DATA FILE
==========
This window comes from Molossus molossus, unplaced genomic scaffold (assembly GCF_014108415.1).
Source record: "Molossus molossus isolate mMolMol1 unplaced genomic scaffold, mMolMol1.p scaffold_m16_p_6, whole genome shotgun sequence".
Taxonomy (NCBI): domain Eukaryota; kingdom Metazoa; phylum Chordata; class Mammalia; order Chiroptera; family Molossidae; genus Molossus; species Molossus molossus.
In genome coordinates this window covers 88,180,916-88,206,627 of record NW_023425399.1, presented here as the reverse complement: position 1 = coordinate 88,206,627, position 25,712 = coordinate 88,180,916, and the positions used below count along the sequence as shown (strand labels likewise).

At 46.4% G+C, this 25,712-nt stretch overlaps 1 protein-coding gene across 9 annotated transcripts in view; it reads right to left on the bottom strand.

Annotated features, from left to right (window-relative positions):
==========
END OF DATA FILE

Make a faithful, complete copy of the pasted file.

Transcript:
This window comes from Molossus molossus, unplaced genomic scaffold (assembly GCF_014108415.1).
Source record: "Molossus molossus isolate mMolMol1 unplaced genomic scaffold, mMolMol1.p scaffold_m16_p_6, whole genome shotgun sequence".
Taxonomy (NCBI): domain Eukaryota; kingdom Metazoa; phylum Chordata; class Mammalia; order Chiroptera; family Molossidae; genus Molossus; species Molossus molossus.
In genome coordinates this window covers 88,180,916-88,206,627 of record NW_023425399.1, presented here as the reverse complement: position 1 = coordinate 88,206,627, position 25,712 = coordinate 88,180,916, and the positions used below count along the sequence as shown (strand labels likewise).

At 46.4% G+C, this 25,712-nt stretch overlaps 1 protein-coding gene across 9 annotated transcripts in view; it reads right to left on the bottom strand.

Annotated features, from left to right (window-relative positions):